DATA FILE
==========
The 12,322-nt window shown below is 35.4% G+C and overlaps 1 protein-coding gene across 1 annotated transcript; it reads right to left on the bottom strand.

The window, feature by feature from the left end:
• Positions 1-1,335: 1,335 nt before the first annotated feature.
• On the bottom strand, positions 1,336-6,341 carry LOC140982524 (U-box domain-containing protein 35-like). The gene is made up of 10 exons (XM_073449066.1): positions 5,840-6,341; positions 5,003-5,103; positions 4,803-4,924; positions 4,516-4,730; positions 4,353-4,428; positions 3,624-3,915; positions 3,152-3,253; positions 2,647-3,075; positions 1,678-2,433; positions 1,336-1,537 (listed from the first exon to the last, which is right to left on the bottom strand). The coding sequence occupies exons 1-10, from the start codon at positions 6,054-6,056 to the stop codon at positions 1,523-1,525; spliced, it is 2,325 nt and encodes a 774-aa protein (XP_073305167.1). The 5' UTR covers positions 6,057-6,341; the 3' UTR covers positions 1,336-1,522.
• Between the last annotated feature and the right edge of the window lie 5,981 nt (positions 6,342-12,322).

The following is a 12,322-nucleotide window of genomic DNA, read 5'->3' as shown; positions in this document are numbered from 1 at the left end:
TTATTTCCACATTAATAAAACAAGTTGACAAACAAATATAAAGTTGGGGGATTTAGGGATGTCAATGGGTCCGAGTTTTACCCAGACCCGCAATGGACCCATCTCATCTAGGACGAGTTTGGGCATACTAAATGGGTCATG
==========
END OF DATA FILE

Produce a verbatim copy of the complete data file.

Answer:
The 12,322-nt window shown below is 35.4% G+C and overlaps 1 protein-coding gene across 1 annotated transcript; it reads right to left on the bottom strand.

The window, feature by feature from the left end:
• Positions 1-1,335: 1,335 nt before the first annotated feature.
• On the bottom strand, positions 1,336-6,341 carry LOC140982524 (U-box domain-containing protein 35-like). The gene is made up of 10 exons (XM_073449066.1): positions 5,840-6,341; positions 5,003-5,103; positions 4,803-4,924; positions 4,516-4,730; positions 4,353-4,428; positions 3,624-3,915; positions 3,152-3,253; positions 2,647-3,075; positions 1,678-2,433; positions 1,336-1,537 (listed from the first exon to the last, which is right to left on the bottom strand). The coding sequence occupies exons 1-10, from the start codon at positions 6,054-6,056 to the stop codon at positions 1,523-1,525; spliced, it is 2,325 nt and encodes a 774-aa protein (XP_073305167.1). The 5' UTR covers positions 6,057-6,341; the 3' UTR covers positions 1,336-1,522.
• Between the last annotated feature and the right edge of the window lie 5,981 nt (positions 6,342-12,322).

The following is a 12,322-nucleotide window of genomic DNA, read 5'->3' as shown; positions in this document are numbered from 1 at the left end:
TTATTTCCACATTAATAAAACAAGTTGACAAACAAATATAAAGTTGGGGGATTTAGGGATGTCAATGGGTCCGAGTTTTACCCAGACCCGCAATGGACCCATCTCATCTAGGACGAGTTTGGGCATACTAAATGGGTCATG